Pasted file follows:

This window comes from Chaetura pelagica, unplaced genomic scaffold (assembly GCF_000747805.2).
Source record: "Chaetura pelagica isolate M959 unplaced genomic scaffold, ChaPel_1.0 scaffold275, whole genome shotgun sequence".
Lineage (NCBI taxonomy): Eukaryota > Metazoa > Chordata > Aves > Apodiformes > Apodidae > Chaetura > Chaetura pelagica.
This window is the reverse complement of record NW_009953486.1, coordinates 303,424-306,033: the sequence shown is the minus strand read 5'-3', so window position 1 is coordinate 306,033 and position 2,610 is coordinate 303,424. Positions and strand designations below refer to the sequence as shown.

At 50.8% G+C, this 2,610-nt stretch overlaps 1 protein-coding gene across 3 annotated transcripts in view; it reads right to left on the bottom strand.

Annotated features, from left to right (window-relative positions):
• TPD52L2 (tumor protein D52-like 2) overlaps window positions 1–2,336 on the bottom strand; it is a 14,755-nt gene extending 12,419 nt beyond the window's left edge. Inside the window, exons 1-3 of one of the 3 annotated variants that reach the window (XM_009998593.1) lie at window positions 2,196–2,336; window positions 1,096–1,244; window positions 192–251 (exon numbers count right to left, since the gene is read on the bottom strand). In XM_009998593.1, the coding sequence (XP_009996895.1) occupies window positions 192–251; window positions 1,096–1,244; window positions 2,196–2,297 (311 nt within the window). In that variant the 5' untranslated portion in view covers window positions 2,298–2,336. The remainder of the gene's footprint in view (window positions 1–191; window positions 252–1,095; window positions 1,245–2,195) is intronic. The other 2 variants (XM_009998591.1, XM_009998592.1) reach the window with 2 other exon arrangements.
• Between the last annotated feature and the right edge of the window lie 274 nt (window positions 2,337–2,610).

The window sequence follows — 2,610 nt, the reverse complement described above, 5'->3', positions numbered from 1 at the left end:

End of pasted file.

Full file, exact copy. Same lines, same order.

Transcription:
This window comes from Chaetura pelagica, unplaced genomic scaffold (assembly GCF_000747805.2).
Source record: "Chaetura pelagica isolate M959 unplaced genomic scaffold, ChaPel_1.0 scaffold275, whole genome shotgun sequence".
Lineage (NCBI taxonomy): Eukaryota > Metazoa > Chordata > Aves > Apodiformes > Apodidae > Chaetura > Chaetura pelagica.
This window is the reverse complement of record NW_009953486.1, coordinates 303,424-306,033: the sequence shown is the minus strand read 5'-3', so window position 1 is coordinate 306,033 and position 2,610 is coordinate 303,424. Positions and strand designations below refer to the sequence as shown.

At 50.8% G+C, this 2,610-nt stretch overlaps 1 protein-coding gene across 3 annotated transcripts in view; it reads right to left on the bottom strand.

Annotated features, from left to right (window-relative positions):
• TPD52L2 (tumor protein D52-like 2) overlaps window positions 1–2,336 on the bottom strand; it is a 14,755-nt gene extending 12,419 nt beyond the window's left edge. Inside the window, exons 1-3 of one of the 3 annotated variants that reach the window (XM_009998593.1) lie at window positions 2,196–2,336; window positions 1,096–1,244; window positions 192–251 (exon numbers count right to left, since the gene is read on the bottom strand). In XM_009998593.1, the coding sequence (XP_009996895.1) occupies window positions 192–251; window positions 1,096–1,244; window positions 2,196–2,297 (311 nt within the window). In that variant the 5' untranslated portion in view covers window positions 2,298–2,336. The remainder of the gene's footprint in view (window positions 1–191; window positions 252–1,095; window positions 1,245–2,195) is intronic. The other 2 variants (XM_009998591.1, XM_009998592.1) reach the window with 2 other exon arrangements.
• Between the last annotated feature and the right edge of the window lie 274 nt (window positions 2,337–2,610).

The window sequence follows — 2,610 nt, the reverse complement described above, 5'->3', positions numbered from 1 at the left end: